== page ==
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In view of present political tensions, there may never have been a more important time for American middle school, high school and college students to prepare for future leadership and participate in speech and debate training, including debate tournaments and debate camps. But what should be at the heart of this participation? I would suggest that the methodology of “Classical Rhetoric” deserves a close look.
For the 23 centuries preceding the birth of our country, there was a consensus in our civilization about what constituted good public speaking and good public speaking instruction. It goes by the term “Classical Rhetoric.” Our young republic embraced this consensus, as well. None other than Harvard College established the first Department of Classical Rhetoric in the land; the then US Senator and future 6th President of the United States John Quincy Adams thought it important enough to divide his time between politics and teaching, becoming the Department’s first Chairman. Other schools quickly followed Harvard’s lead.
What drove Adams and Harvard, in those days, was the belief that the teaching and learning of Classical Rhetoric was integral to the cultivating of responsible leadership. Indeed it had been understood throughout the West for several millennia that Classical Rhetoric is integral to common good leadership.
To do justice to the significance of Classical Rhetoric would take a great many words. A study of this famous technique would lead, I assert, to a number of pertinent observations. Here are four. First of all, Classical Rhetoric teaches the quest for absolute Truth via rigorous, fair argument, including the judicious use of emotional appeal.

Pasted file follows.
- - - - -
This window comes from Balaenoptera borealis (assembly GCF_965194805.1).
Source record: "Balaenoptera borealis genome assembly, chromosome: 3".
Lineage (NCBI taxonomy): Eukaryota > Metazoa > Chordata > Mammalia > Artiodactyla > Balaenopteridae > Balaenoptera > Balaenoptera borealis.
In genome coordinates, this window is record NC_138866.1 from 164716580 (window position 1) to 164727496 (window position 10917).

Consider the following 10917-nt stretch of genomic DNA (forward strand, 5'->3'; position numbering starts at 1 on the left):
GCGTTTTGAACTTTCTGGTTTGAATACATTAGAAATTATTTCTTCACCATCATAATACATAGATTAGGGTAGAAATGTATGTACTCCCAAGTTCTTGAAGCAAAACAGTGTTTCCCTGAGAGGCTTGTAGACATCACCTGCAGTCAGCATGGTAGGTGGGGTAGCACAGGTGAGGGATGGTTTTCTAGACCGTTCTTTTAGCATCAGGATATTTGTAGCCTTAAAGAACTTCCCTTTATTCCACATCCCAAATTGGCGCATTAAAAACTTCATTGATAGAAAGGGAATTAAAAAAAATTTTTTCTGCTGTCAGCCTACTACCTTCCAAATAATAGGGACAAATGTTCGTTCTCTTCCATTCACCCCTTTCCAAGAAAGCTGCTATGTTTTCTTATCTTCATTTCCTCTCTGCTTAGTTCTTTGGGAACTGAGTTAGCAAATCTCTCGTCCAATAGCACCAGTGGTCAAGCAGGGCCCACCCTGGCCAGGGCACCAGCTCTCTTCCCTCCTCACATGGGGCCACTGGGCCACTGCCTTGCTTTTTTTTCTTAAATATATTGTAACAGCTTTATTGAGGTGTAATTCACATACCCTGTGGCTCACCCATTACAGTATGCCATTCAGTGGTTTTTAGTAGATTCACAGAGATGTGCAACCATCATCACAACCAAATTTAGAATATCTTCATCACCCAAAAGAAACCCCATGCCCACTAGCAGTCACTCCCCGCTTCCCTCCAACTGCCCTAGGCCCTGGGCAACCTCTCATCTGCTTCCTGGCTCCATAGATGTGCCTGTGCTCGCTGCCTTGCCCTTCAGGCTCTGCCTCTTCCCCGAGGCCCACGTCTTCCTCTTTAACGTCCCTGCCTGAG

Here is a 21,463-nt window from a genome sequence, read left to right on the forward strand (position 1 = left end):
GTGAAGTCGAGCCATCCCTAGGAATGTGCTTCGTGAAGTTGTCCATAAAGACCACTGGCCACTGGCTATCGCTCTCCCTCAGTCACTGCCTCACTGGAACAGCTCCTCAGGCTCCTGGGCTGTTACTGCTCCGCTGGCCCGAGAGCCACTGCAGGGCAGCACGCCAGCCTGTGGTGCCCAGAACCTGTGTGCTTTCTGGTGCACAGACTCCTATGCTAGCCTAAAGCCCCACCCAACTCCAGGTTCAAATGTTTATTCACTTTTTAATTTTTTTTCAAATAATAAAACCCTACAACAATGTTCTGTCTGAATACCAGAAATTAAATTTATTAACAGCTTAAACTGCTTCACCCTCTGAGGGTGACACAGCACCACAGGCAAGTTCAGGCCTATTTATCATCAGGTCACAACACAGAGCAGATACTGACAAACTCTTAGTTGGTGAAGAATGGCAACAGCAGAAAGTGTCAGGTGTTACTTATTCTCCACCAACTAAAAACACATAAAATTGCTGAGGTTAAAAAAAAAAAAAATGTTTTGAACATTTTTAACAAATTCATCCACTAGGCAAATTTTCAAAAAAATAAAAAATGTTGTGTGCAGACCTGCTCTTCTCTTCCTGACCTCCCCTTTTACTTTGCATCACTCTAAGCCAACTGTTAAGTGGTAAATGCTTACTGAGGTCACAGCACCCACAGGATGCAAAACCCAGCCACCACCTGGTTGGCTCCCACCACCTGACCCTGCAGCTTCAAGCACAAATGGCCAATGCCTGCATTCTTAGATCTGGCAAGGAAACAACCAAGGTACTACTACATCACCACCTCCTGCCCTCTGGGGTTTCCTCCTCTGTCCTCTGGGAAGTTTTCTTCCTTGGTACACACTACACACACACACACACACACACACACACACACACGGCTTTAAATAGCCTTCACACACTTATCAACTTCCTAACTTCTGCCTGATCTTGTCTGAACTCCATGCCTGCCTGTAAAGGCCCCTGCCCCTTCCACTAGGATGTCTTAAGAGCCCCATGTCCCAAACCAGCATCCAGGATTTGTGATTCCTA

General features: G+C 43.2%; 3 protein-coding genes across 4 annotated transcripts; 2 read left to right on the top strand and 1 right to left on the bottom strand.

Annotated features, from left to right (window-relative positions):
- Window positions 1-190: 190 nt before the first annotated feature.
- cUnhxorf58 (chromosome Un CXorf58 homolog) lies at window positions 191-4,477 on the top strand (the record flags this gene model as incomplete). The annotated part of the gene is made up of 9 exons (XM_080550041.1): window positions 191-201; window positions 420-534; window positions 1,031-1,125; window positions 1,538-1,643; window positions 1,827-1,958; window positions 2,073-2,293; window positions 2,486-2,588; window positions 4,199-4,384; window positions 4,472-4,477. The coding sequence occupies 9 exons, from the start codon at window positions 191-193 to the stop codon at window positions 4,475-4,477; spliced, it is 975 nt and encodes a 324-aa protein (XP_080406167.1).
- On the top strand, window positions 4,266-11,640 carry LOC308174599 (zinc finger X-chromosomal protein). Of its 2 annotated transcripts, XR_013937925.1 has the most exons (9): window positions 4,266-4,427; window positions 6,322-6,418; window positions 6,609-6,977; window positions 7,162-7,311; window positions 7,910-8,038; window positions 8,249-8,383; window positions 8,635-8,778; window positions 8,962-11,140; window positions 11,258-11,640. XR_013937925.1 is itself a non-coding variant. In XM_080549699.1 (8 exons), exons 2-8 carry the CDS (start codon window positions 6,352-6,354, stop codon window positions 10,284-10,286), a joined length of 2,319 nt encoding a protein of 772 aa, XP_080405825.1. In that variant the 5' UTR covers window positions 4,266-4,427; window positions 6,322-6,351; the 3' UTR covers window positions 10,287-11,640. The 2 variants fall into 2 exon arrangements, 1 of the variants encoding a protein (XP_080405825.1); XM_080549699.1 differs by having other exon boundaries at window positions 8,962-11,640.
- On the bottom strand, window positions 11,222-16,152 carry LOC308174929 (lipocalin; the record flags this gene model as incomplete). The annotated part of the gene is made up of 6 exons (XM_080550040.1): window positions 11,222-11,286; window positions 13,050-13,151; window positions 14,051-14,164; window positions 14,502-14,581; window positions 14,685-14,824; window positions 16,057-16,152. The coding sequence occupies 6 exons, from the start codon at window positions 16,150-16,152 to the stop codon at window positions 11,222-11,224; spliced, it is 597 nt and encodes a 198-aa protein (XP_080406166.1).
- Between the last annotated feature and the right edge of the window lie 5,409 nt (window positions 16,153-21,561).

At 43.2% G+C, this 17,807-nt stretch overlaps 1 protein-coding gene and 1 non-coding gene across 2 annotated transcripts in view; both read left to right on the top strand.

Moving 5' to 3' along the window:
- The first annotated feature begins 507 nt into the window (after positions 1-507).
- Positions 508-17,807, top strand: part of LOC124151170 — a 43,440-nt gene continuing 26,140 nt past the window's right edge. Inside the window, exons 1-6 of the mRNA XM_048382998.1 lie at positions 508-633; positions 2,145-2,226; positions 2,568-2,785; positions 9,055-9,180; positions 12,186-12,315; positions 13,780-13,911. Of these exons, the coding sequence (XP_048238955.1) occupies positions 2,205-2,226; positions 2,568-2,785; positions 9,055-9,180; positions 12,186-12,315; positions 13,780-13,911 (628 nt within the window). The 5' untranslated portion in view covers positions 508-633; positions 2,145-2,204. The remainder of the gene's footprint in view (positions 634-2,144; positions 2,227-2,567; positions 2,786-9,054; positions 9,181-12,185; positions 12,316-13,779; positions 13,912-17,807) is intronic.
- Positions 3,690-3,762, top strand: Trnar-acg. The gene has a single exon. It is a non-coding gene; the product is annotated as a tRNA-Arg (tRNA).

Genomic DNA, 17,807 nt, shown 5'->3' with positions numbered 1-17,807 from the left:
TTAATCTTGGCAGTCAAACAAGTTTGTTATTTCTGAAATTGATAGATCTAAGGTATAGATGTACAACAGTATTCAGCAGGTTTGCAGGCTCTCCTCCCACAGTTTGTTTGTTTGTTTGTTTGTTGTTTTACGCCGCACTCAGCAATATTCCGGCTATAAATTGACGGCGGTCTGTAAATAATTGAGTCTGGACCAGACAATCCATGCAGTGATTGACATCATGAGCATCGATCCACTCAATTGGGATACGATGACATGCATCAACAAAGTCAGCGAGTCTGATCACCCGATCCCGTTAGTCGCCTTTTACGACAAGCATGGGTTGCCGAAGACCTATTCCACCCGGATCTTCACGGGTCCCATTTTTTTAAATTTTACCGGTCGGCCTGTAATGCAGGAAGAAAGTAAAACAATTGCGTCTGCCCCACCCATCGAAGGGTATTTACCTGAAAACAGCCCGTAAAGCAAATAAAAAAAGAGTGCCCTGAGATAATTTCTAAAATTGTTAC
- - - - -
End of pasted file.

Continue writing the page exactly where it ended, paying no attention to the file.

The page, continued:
Toward the great end of chasing Truth, it encourages the aspiring speaker—and aspiring leader—to master the subject of one’s speech, or, at any rate, learn a great deal about the subject, before crafting an argument, let alone airing one’s views in public. The central point here is to strive to become an expert oneself, or something approaching that, rather than rely upon other experts.
Thirdly, and this is a corollary of the second observation, it champions “inclusive” information. The speaker ought to gather, if possible, all information or, at a minimum, strive to marshal all significant, competing interpretations of events, people and so forth. Only after the broad-minded marshaling of information or evidence does one select a subset of hopefully persuasive information or proofs, put together a speech and speak it.
The fourth observation may at first seem paradoxical. Classical Rhetoric saves the speaker time! It is replete with labor saving devices. These devices help in researching a subject and in crafting a speech. It is extraordinarily handy because it shows the student or speech crafter how to get so much right the first time or nearly the first time.
The prophet Isaiah may have anticipated Classical Rhetoric when he admonished us all to “reason together.”
Whatever happened to Classical Rhetoric? It turns out that American Higher Education did not champion Classical Rhetoric for very long. Harvard, about three decades after setting up Rhetoric, made yet another innovation when it conjured up the first English Department, simultaneously demoting Rhetoric to the backwater of studies. Once again, so at Harvard, so elsewhere, other schools also subordinated Rhetoric or removed it altogether.
Would our country have been better off in the 19th and 20th centuries, not to mention today, had it heeded John Quincy Adams and made Classical Rhetoric available to a great many Americans? Perhaps it might have been better off and might be now.
In any case, let us make the best use of the present. Our youth whether engaged in public forum debate, policy debate, Model Congress, Model United Nations or other forensics fora surely would not be hurt were they to explore the august tenets of Classical Rhetoric. And may they, by their example, encourage their elders to weigh their own speeches and arguments by the rigorous lights of what was considered sublime in the build-up of civilization.